GALLO marks for wine and cigarettes to coexist, rules court


In Mighty Corporation v E & J Gallo Winery, the Supreme Court of the Philippines has struck a blow against the owners of internationally well-known marks by holding that the use of the mark GALLO for tobacco products does not infringe the GALLO mark for wine (Case GR 154342, July 14 2004).

E & J Gallo Winery (Gallo) is a Californian producer of wines and brandy products, which it sells across the world under the GALLO and ERNEST & JULIO GALLO trademarks. Gallo registered the GALLO trademark in the Philippines on November 16 1971, and used it for the first time in that country in 1974 within the US military facilities and outside the bases in 1979.

Mighty Corporation manufactures and sells tobacco products for which it has used the GALLO mark since 1973. However, it has not registered the mark.

After years of peaceful coexistence between the marks, Gallo filed a lawsuit claiming that Mighty's trademark infringed its GALLO mark for wine. The trial court upheld the claim, as did the appellate court.

On further appeal, the Supreme Court reversed. It ruled that the following factors should be taken into account when considering an infringement claim:

  • the resemblance between the marks;

  • the similarity of the goods to which the trademarks apply;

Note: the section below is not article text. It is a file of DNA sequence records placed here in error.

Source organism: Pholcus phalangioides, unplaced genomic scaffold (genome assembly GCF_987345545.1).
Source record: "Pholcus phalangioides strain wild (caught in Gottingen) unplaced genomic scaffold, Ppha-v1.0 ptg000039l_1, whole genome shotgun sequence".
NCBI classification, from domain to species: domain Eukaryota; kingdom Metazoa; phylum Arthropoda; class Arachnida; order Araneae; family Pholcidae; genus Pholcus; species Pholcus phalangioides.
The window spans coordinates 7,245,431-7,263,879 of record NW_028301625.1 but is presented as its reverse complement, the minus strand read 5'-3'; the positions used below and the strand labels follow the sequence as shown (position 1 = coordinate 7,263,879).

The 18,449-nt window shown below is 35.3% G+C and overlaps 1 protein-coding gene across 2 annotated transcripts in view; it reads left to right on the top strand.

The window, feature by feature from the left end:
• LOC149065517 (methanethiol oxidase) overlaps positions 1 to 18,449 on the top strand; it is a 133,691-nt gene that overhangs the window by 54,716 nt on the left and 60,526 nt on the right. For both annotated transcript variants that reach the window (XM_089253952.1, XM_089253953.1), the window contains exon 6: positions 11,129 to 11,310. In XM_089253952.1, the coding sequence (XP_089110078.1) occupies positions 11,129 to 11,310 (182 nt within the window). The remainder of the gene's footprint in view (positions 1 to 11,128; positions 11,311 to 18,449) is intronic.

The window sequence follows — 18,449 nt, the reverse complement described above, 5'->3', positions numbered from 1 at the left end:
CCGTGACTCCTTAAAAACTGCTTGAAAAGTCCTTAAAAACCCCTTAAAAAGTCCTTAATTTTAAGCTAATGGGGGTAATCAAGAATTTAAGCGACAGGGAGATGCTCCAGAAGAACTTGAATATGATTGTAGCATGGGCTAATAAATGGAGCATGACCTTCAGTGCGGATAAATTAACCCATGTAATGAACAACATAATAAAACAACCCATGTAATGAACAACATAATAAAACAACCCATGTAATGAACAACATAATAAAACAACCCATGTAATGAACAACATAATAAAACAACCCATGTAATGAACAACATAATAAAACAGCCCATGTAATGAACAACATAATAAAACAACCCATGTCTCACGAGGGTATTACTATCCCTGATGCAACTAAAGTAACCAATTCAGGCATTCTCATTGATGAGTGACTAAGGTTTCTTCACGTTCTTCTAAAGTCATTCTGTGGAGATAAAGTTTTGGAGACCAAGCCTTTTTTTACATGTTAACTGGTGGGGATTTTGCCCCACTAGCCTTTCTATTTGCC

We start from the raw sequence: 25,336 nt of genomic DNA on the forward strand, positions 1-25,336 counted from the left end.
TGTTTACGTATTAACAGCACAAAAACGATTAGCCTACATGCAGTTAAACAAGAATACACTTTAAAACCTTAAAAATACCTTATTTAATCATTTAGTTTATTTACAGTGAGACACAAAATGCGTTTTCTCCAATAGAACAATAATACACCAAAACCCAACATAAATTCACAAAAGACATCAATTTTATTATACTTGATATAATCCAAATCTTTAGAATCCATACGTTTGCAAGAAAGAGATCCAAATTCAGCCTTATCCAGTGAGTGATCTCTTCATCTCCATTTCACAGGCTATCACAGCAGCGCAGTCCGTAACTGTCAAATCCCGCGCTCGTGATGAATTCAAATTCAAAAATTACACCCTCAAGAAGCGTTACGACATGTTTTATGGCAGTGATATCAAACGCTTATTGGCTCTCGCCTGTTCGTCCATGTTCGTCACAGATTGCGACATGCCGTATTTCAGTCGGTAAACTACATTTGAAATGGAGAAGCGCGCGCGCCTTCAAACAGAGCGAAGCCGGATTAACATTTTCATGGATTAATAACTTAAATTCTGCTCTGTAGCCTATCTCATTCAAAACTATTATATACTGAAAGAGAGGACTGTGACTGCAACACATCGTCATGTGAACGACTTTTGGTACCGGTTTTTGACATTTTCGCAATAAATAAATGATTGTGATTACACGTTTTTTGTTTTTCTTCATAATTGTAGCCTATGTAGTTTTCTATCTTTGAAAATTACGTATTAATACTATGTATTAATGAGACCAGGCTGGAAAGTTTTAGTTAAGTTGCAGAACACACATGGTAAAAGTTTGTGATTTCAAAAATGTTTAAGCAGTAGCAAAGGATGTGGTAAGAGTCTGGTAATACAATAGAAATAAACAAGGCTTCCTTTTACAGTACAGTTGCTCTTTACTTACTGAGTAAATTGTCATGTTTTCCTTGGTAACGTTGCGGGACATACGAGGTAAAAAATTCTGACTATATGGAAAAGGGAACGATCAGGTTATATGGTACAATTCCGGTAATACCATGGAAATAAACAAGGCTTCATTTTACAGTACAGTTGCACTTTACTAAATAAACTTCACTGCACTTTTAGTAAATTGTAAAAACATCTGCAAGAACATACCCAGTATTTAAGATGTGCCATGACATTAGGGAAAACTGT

• the likely effect of concurrent use of the marks on the purchaser; and

  • the plaintiff's express or implied consent (where relevant), and other fair and equitable considerations.

The court found that the dominant feature of the cigarette trademark was the device of a large rooster facing left ('gallo' meaning rooster in Spanish), outlined in black against a gold background with the word element written in bold characters. In contrast, the wine trademark is a word only mark depicted in different fonts, sizes and styles, and used on different labels. The court also pointed out that the wine labels included the phrase "vinted and bottled by Ernest & Julio Gallo, Modesto, California", while the cigarette packs carried the words "made by Mighty Corporation".

The court also held that other features, such as the colour schemes and artwork meant that the overall impression given by the marks was sufficiently different to avoid any likelihood of confusion. It also pointed out that in relation to the wine mark, the word 'Gallo' referred to the surname of the producers of the wine while in relation to the cigarette mark it referred to the Spanish word for rooster.

Using 10 different criteria, including the nature and cost of the goods, and the goods' quality and nature of their packaging, the court concluded that there was no likelihood of confusion between the two parties' goods. From there, the court concluded that the mark GALLO for wine was not protected under Article 6 of the Paris Convention for the Protection of Industrial Property as the guidelines implementing Article 6 in the Philippines (Minister of Trade and Industry Memorandum of October 25 1983) require that the marks at issue be used on identical or similar goods.

Lastly, the court invoked equitable considerations. In view of the fact that the rival marks had coexisted peacefully for over 20 years, Gallo's delay in enforcing its rights tipped the balance of equity, justice and fairness in favour of Mighty.

Gallo has moved for reconsideration.

Llewellyn L Llanillo, SyCip Salazar Hernandez & Gatmaitan, Manila

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